There's a colossal, unnatural storm in the Atlantic, threatening the Eastern Seaboard of the US and the Justice League are stepping up. Winds of 200mph are a threat, but when you have several members with super-speed and endurance, what's to stop you stopping it?
How about the wrath of a water witch? Mera plans to batter open the new mystical dome surrounding Atlantis, and find her previously presumed dead partner, Aquaman. And she's not going to be dissuaded by the League. Fight!
And what a fight it is, as Mera uses her hard water powers - or, as the kids today are calling it, Aquakinetics - to not just hold off the likes of Superman, Wonder Woman and two Green Lanterns, but take them out of the game.
Eventually, Mera calms down long enough to explain to the League just why she can't have them involved. Atlantis and the surface world have been at odds too many times, and while Mera represents only herself, an assault by the League could have devastating consequences. And in my favourite scene, Wonder Woman, warrior for peace, shows that she gets it.
As I understand it, Aquaman writer Dan Abnett stepped in to help ongoing Justice League writer Brian Hitch out of a deadline crunch - that's fortnightly books for you. And I'm so glad he did, slipping in a superb side story that properly introduces this version of Mera to this version of the League. While there is an element of the League perhaps holding back, reluctant to pile onto the love of one of their own, the Xebel rebel is undeniably fearsomely formidable, surprising the heroes with the extent of her abilities and willingness to use them ruthlessly.
As impressive as the action is the character work, as we see Mera's vulnerable side.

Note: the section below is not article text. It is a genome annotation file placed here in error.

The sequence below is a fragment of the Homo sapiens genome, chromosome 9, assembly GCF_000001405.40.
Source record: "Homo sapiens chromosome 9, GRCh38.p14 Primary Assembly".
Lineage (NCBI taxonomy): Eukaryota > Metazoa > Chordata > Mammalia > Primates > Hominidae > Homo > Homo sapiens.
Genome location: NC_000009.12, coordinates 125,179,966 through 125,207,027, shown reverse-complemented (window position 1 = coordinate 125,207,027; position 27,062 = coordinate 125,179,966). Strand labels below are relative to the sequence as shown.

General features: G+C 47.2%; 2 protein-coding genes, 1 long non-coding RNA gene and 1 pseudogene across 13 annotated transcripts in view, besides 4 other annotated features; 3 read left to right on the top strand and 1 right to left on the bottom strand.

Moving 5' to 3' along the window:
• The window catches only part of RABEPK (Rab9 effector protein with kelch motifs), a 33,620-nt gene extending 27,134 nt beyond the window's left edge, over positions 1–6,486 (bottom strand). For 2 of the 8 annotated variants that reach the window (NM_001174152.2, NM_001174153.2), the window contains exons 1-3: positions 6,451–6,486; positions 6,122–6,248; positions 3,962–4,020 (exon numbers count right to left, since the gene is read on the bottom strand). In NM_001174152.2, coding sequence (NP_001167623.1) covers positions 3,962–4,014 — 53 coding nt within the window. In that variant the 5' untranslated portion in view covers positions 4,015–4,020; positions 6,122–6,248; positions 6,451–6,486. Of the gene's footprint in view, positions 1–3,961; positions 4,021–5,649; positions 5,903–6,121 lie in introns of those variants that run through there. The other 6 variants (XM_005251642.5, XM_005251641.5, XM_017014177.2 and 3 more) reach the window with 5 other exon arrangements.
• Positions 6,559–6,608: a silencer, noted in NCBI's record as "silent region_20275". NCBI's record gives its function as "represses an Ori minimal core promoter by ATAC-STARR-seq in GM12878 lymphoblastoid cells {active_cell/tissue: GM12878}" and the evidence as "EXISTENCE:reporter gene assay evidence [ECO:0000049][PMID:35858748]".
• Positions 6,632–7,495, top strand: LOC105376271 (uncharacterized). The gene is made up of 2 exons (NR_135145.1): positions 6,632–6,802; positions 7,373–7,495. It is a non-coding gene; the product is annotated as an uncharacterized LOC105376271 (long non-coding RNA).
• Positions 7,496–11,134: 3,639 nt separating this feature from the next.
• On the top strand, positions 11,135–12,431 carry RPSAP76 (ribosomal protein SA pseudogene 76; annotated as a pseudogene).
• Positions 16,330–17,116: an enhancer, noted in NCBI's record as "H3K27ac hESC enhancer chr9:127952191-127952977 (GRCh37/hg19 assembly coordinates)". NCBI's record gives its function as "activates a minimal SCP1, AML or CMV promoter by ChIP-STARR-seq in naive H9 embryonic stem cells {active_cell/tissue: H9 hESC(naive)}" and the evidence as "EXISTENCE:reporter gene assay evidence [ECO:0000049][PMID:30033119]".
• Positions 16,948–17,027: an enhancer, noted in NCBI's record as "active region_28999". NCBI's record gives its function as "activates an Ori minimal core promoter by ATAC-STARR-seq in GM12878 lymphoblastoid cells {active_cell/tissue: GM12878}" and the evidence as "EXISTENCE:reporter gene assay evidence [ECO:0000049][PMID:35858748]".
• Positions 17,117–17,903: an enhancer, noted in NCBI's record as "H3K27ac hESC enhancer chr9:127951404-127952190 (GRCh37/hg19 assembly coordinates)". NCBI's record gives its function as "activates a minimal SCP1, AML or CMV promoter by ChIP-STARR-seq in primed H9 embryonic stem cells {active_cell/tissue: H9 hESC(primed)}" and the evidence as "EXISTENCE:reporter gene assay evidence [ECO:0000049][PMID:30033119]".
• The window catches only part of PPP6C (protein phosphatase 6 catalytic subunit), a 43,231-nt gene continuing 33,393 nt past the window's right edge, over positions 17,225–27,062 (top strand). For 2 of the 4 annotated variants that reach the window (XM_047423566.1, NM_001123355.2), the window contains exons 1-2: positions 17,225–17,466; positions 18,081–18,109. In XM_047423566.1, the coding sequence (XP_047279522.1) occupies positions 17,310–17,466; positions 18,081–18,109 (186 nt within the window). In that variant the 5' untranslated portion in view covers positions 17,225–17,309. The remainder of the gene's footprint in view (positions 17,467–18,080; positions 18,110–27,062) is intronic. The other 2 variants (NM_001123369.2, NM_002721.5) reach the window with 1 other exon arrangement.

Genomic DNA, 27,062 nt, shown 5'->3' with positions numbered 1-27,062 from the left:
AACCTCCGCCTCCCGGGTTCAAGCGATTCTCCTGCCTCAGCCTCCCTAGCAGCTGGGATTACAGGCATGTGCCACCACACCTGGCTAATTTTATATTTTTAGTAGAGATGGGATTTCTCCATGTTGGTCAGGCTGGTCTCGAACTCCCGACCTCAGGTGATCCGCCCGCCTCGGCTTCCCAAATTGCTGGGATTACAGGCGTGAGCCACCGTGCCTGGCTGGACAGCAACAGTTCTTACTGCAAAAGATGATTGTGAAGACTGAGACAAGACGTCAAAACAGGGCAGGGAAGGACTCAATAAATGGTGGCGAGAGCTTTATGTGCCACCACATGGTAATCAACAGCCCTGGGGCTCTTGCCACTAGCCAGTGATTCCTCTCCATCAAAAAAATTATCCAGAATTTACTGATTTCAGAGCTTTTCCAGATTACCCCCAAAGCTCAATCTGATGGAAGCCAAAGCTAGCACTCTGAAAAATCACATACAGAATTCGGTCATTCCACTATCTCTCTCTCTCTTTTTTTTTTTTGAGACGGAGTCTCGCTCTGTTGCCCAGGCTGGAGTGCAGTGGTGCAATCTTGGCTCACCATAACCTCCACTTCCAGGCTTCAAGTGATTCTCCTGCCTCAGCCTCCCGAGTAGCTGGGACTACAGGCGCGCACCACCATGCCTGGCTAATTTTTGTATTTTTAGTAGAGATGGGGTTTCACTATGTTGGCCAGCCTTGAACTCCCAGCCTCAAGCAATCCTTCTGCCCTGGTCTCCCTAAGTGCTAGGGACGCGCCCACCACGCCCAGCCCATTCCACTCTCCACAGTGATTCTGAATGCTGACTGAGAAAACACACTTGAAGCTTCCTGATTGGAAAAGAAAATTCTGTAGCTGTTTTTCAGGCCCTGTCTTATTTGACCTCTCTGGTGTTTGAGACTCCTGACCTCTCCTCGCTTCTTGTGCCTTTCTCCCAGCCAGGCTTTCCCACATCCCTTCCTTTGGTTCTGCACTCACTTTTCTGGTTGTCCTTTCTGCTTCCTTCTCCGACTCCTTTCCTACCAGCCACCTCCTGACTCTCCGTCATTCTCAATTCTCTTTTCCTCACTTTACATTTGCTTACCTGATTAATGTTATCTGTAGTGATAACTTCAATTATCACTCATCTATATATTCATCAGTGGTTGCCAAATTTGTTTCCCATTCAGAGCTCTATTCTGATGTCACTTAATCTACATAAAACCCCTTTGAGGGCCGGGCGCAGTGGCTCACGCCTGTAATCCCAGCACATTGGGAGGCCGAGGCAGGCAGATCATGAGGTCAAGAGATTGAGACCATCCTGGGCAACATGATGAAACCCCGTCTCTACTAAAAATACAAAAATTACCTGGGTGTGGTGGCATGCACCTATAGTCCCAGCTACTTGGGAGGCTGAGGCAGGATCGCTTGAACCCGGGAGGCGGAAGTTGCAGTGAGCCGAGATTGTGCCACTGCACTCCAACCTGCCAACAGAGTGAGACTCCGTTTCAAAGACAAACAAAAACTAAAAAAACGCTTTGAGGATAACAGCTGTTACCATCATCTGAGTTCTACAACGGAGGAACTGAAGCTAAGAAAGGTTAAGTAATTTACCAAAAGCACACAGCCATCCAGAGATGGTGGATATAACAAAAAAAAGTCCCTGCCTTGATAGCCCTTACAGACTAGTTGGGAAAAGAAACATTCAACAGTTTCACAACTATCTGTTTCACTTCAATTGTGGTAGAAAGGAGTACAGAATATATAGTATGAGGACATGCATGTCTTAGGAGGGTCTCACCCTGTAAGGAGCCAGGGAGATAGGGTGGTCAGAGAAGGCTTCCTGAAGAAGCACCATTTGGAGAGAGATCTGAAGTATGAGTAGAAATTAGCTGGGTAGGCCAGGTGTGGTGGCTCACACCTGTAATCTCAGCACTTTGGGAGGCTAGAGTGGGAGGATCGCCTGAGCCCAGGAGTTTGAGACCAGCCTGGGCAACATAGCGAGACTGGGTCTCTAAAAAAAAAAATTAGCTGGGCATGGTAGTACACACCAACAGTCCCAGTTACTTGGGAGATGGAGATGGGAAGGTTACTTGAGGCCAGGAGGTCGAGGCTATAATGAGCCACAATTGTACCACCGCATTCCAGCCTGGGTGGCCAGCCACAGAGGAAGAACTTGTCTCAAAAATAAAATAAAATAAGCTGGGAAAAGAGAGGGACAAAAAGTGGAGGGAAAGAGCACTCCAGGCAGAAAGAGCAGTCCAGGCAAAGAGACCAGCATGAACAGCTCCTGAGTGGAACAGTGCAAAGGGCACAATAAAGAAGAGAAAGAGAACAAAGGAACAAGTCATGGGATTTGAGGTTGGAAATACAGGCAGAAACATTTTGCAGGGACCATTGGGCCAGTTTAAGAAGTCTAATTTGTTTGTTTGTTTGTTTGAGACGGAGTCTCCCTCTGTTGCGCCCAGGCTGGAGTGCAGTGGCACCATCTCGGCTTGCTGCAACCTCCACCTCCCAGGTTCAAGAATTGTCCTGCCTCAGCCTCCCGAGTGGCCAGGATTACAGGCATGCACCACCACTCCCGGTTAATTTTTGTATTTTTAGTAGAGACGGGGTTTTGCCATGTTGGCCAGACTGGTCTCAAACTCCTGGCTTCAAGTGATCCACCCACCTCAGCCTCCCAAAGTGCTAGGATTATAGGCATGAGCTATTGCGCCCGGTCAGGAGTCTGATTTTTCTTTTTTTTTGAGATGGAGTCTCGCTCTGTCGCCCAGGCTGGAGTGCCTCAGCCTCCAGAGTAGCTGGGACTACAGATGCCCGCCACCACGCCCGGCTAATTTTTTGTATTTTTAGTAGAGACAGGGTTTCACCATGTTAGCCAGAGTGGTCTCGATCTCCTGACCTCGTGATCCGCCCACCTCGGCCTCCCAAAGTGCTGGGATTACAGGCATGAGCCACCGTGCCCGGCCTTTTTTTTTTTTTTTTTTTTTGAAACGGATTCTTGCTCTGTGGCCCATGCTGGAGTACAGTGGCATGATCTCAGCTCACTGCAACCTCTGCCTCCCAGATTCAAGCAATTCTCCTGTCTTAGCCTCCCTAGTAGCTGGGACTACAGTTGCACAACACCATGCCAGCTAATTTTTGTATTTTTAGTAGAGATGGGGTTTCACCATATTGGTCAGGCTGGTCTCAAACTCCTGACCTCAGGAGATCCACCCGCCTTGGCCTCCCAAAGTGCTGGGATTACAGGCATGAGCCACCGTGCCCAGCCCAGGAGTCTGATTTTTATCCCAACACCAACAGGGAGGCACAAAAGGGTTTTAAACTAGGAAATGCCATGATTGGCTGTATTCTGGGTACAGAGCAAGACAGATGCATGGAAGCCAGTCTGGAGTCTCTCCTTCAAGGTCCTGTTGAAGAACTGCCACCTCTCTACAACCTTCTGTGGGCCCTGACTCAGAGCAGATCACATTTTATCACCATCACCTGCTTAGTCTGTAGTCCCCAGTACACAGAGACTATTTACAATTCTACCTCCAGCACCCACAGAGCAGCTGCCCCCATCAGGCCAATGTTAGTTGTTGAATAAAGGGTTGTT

Abnett never turns in a bad read, and his Aquaman series just gets better. Here he shows that he should be given a crack at being full-time Justice League writer as soon as there's an opening. There's also a strong case here for him to take over the Wonder Woman series once upcoming writers Shay Fontana and James Robinson are done.
Illustrator Ian Churchill, meanwhile, produces strong work throughout, giving us a great-looking League and a marvellous Mera. I particularly like the contrasts between the expressions and body language of seasoned heroes such as Cyborg and newbies like Green Lantern Jessica Cruz. And just look at his Underwater Stalking Batman...
The colour work of Adriano Lucas is stunning, from the subtle skin tones to the power of the ocean, and the contrast between our heroes in the different environments - sea vs satellite - is stark, as it should be. And I love how wet Churchill and Lucas have everyone after the big fight.
The pleasantly precise lettering is by Richard Starkings and Comicraft, and in a nice touch, editor Brian Cunningham allows this issue to be dedicated to inspirational Comicraft stalwart Albert Deschesne, who died recently.
The regular cover from penciller Paul Pelletier, inker Sandra Hope and colourist Hi-Fi, and the variant by illustrator Nick Bradshaw and huesman Alex Sinclair, take the same concept and are both decent; neither really stands out.
If you're reading Aquaman you won't wish to miss this splendid spin-off story. If you're reading Justice League regularly you may welcome a break from the ongoing 'Something's Coming, Honest, It Is, Really' story. And if you simply enjoy seeing an underrated character get the respect she deserves among people who didn't realise she was their peer, this issue - and especially the final page - will have you cheering.